Scott Geib, firstname.lastname@example.org, Kelli Hoover, email@example.com, Patrick Hatcher2, and Ming Tien, firstname.lastname@example.org. (1) Pennsylvania State University, Entomology, 501 ASI, Univerisity Park, PA, (2) Old Dominion University, Chemistry and Biochemistry, 4541 Hampton Boulevard, Norfolk, VA, (3) Pennsylvania State University, Biochemistry and Molecular Biology, 303 Althouse, University Park, PA
Plant material is the most abundant biomass on earth, consisting mainly of cellulose, xylan and lignin. Biodegradation of this lignocellulosic material is critical for carbon cycling. Xylophagous invertebrates play a significant role in maintaining the carbon balance in nature. While mechanisms of cellulose digestion in insects are being elucidated, understanding degradation of lignin and aromatics have remained incomplete and have yet to be clearly demonstrated in a natural system. Because of its non-repetitive subunit structure and cross-linkage with plant cell walls, lignin is difficult to degrade and can significantly impede access to carbohydrates in cellulose. Using C-tetramethyl-ammonium hydroxide (TMAH) thermochemolysis followed by GC-MS, we present convincing evidence of marked lignin degradation in the gut of the Asian longhorned beetle (ALB, Anoplophora glabripennis) and the Pacific dampwood termite (Zootermopsis angusticollis) by examining the frass excreted by these insects. ALB completes its lifecycle deep in the wood of a wide range of living hardwood trees, while Z. angusticollis feeds in dead trees. Lignin degradation was measured by comparing the profile of TMAH thermochemolysis products in frass with undigested wood from host tree tissue. The frass from both insects contained an increase in the ratio of acid to aldehyde structures, indicating lignin degradation. While wood-feeding termites are known to harbor microbes in their gut that likely play a role in lignin degradation, until now there was little evidence that directly showed degradation of polymeric lignin in the gut of any insect species. This demonstration of lignin modification in two distantly-related insect species suggests that the ability of xylophagous insects to degrade lignin may be more common than previously thought, playing a valuable role in carbon and nitrogen cycling in nature.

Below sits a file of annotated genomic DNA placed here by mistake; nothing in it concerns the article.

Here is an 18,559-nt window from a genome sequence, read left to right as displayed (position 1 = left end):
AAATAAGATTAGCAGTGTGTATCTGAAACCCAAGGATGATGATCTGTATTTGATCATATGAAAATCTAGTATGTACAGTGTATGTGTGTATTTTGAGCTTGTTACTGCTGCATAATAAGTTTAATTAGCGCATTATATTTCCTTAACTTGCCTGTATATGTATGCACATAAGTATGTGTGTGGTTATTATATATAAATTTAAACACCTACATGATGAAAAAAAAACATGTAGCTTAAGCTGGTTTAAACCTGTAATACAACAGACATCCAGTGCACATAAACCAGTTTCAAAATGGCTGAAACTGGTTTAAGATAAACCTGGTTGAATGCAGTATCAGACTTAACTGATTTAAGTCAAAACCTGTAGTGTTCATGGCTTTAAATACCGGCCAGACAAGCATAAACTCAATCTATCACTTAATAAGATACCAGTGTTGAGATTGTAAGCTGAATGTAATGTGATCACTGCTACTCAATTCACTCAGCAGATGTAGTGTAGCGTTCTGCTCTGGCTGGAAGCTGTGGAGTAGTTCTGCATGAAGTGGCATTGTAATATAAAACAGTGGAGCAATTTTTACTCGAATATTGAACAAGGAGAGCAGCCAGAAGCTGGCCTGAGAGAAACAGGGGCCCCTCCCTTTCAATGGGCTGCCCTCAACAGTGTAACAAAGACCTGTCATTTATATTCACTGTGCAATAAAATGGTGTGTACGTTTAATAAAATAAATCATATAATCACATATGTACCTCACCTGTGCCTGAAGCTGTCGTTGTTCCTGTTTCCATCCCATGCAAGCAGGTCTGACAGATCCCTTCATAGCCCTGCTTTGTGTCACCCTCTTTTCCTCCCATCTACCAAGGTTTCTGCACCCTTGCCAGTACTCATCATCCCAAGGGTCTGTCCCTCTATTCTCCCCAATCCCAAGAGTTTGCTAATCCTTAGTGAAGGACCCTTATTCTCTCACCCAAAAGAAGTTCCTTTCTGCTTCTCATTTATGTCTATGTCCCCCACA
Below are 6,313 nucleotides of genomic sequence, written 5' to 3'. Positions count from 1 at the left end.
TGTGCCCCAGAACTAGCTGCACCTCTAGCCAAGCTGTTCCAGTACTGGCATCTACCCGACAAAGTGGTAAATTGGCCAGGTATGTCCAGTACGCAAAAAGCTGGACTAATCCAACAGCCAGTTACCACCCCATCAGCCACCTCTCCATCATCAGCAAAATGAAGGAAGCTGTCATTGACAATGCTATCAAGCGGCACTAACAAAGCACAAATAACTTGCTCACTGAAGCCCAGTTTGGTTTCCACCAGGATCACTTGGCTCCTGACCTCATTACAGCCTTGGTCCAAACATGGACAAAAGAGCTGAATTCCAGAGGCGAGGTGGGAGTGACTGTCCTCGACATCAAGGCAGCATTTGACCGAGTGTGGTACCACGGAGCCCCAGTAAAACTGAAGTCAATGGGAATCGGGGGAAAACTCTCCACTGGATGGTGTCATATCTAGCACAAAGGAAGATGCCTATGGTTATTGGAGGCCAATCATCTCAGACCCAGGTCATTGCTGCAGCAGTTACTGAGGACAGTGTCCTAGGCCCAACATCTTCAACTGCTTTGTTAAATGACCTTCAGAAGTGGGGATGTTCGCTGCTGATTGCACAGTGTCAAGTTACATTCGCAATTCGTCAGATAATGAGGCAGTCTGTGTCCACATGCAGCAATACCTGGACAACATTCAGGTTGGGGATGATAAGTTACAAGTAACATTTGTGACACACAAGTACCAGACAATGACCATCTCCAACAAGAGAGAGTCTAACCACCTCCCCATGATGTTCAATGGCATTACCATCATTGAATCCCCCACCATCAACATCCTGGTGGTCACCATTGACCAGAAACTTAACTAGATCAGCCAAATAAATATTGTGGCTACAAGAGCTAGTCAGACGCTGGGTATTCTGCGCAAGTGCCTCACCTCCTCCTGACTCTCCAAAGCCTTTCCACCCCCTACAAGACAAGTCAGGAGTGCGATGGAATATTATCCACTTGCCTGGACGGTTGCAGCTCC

Species 1: Coleoptera Cerambycidae Anoplophoraglabripennis (Asian longhorned beetle) Species 2: Isoptera Hodotermitidae Zootermopsis (dampwood termite)